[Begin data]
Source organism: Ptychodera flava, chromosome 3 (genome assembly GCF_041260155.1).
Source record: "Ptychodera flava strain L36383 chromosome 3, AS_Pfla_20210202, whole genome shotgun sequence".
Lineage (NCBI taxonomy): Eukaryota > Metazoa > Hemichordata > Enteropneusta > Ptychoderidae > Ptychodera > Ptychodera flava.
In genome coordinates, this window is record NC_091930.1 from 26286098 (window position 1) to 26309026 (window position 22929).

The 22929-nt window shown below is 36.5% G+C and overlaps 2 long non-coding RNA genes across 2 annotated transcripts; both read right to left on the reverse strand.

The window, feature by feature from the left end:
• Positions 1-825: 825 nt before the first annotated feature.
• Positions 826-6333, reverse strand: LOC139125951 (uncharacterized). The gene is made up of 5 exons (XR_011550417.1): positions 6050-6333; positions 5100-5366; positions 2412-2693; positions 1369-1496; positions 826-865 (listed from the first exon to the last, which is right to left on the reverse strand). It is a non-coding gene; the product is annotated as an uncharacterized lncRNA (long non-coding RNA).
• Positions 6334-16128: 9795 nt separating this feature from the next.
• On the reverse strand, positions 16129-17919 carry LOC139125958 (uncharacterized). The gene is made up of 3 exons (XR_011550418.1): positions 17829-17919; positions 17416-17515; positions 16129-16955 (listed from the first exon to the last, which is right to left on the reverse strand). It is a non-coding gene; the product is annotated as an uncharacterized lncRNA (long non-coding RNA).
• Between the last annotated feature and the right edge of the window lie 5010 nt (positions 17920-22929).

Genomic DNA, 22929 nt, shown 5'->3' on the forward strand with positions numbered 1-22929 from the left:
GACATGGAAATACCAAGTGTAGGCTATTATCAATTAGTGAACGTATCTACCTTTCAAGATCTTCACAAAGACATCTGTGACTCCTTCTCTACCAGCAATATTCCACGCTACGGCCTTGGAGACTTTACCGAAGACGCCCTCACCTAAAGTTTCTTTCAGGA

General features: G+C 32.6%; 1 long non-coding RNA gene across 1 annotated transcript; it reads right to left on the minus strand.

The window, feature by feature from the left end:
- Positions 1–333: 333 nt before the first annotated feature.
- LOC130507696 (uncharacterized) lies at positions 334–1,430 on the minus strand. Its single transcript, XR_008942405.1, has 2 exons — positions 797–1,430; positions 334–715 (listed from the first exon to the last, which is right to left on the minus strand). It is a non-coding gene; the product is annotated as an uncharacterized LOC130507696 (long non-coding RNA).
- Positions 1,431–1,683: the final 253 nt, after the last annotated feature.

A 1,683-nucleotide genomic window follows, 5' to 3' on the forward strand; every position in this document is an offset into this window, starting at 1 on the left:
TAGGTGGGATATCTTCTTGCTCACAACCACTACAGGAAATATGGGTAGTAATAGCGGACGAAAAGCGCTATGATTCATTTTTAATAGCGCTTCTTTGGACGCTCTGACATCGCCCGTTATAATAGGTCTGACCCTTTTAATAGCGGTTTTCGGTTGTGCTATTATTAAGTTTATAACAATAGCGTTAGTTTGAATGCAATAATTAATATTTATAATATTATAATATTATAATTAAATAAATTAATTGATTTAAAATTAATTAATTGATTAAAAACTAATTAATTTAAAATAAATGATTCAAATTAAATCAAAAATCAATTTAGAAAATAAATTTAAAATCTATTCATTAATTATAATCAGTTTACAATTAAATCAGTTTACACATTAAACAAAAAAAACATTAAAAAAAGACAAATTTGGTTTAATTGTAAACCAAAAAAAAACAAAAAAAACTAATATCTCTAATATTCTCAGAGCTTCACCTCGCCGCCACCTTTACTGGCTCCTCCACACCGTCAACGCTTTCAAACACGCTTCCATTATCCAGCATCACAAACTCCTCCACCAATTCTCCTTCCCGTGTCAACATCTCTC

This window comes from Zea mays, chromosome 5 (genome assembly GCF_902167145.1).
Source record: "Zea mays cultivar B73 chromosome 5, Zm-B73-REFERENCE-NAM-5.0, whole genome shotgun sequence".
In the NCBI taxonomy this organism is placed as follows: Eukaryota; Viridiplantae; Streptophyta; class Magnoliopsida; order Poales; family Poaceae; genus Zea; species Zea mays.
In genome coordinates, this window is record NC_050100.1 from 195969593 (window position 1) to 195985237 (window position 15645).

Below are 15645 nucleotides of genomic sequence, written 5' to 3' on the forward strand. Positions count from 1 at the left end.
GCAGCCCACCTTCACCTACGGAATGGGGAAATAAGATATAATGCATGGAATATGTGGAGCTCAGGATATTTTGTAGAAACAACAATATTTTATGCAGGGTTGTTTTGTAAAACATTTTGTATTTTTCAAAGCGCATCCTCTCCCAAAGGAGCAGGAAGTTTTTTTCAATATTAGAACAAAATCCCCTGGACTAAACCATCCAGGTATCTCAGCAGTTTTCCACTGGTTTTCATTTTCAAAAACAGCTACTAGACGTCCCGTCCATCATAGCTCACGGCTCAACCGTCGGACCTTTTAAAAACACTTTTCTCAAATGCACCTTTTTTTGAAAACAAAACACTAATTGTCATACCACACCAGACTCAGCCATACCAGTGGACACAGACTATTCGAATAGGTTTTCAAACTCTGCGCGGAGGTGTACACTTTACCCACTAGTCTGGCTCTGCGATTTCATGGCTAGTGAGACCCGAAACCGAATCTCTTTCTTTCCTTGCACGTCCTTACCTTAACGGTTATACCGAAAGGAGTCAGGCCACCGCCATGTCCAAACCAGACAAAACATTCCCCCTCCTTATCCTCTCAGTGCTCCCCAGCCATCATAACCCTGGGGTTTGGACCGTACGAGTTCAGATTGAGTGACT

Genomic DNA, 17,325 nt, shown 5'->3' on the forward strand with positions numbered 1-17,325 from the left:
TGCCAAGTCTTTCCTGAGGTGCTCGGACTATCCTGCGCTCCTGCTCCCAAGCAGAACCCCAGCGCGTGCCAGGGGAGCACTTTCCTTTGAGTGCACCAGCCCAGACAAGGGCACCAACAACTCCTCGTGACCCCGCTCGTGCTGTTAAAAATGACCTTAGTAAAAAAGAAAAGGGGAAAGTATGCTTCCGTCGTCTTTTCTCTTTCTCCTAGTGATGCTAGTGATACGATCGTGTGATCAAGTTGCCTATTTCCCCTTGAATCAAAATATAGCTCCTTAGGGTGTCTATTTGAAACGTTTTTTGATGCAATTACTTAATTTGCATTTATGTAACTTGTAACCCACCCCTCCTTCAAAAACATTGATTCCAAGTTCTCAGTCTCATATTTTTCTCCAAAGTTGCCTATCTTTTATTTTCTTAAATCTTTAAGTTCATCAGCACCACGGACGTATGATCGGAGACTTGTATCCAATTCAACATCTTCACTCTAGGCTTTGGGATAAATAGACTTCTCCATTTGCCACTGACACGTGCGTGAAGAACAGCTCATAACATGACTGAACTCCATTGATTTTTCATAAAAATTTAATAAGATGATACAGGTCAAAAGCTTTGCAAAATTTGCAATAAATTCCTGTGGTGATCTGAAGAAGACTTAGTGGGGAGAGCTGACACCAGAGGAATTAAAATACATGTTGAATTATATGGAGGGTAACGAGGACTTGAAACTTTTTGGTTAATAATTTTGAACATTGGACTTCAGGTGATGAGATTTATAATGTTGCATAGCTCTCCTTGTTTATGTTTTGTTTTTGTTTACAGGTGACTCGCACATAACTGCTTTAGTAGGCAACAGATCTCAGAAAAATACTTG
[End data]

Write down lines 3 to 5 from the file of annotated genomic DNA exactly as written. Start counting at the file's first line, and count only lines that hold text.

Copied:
Lineage (NCBI taxonomy): Eukaryota > Metazoa > Hemichordata > Enteropneusta > Ptychoderidae > Ptychodera > Ptychodera flava.
In genome coordinates, this window is record NC_091930.1 from 26286098 (window position 1) to 26309026 (window position 22929).

The 22929-nt window shown below is 36.5% G+C and overlaps 2 long non-coding RNA genes across 2 annotated transcripts; both read right to left on the reverse strand.